In children with unilateral cerebral palsy (CP), the brain rewires such that movement of the impaired hand often becomes controlled by the side of the brain opposite the lesion. Thus, the uninjured side of the brain controls movement of both hands. Previously, this type of reorganization was assumed to be an indicator of poor function. If movement of the two hands is controlled by shared cortical space, it was believed that the brain could not effectively control movement of the hands: “crowding” in the brain could lead to ineffective movement control.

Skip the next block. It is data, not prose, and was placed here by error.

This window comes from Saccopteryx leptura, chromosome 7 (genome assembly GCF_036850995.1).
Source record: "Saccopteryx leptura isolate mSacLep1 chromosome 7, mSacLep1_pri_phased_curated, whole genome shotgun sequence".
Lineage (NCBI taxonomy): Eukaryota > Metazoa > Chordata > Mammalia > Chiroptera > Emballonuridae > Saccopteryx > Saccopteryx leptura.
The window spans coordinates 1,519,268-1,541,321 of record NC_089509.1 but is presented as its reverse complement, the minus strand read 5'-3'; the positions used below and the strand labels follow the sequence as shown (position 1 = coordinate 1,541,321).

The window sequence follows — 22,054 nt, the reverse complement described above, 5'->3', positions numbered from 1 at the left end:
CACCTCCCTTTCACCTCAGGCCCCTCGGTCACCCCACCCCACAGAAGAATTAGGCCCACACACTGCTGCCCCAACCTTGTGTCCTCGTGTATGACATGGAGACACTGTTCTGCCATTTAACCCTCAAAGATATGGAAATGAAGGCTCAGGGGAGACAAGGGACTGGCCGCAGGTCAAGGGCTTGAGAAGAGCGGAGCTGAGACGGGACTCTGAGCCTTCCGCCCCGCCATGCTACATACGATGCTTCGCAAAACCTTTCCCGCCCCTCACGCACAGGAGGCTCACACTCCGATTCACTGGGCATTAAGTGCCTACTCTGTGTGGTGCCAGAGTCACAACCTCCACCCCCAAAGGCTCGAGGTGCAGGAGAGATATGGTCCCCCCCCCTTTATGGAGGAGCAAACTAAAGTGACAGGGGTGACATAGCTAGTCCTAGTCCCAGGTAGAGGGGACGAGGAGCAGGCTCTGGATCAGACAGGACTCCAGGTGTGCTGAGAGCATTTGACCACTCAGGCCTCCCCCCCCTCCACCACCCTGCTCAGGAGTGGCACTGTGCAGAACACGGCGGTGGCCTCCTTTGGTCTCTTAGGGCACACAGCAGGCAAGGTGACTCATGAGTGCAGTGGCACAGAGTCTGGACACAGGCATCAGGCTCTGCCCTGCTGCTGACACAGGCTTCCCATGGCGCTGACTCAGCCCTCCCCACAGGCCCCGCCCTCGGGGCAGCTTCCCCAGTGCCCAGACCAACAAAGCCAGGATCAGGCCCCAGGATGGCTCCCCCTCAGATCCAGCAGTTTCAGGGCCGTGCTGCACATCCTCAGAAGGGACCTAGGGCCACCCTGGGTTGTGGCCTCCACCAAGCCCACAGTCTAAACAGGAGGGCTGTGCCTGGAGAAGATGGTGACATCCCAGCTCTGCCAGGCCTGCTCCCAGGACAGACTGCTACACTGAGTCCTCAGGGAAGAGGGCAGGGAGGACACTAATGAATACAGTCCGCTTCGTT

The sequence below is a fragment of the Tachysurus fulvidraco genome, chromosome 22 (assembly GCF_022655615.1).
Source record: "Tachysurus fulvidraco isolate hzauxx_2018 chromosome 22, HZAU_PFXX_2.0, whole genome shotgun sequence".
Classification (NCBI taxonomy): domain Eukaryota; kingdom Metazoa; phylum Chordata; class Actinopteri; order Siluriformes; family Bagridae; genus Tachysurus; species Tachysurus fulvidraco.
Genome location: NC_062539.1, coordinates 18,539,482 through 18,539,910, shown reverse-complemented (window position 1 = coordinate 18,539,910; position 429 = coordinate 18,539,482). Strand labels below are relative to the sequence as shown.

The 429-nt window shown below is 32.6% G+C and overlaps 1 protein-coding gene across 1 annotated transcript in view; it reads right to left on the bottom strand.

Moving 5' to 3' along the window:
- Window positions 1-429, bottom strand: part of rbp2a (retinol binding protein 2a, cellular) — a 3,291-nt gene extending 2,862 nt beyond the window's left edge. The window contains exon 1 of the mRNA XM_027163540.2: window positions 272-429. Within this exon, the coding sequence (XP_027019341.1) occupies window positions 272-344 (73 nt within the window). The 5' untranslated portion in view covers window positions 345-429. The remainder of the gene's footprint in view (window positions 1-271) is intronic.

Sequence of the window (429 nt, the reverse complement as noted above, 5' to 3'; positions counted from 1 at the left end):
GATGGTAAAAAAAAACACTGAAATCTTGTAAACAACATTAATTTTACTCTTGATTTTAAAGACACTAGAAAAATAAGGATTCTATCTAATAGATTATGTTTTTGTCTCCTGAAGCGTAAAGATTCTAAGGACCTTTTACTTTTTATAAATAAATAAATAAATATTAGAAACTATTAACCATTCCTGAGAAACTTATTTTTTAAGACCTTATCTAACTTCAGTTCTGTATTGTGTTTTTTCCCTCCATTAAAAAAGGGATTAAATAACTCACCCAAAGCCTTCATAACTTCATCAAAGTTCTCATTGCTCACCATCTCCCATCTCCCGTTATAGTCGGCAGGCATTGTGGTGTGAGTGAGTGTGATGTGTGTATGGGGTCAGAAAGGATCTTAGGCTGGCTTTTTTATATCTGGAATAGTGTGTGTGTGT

The Friel Lab at the Burke Medical Research Institute recently challenged the assumption that this type of reorganization is maladaptive. In a cohort of 50 children with unilateral CP, they determined that if movement of both hands is controlled by the same side of the brain, children had better hand function when the locus of movement control of the two hands overlapped the most. Overlap of the brain regions that control movement of two hand was adaptive in this group of children. The Friel Lab proposes that such overlap “yokes” the movement of the two hands, such that the less-impaired hand guides movement of the more-impaired hand via shared cortical networks. This study provides hope for children with CP because it demonstrates that reorganization after brain injury may enhance dexterity in children with CP. The next step in this study is to determine how treatments can be targeted to enhance neural activity in these shared brain regions.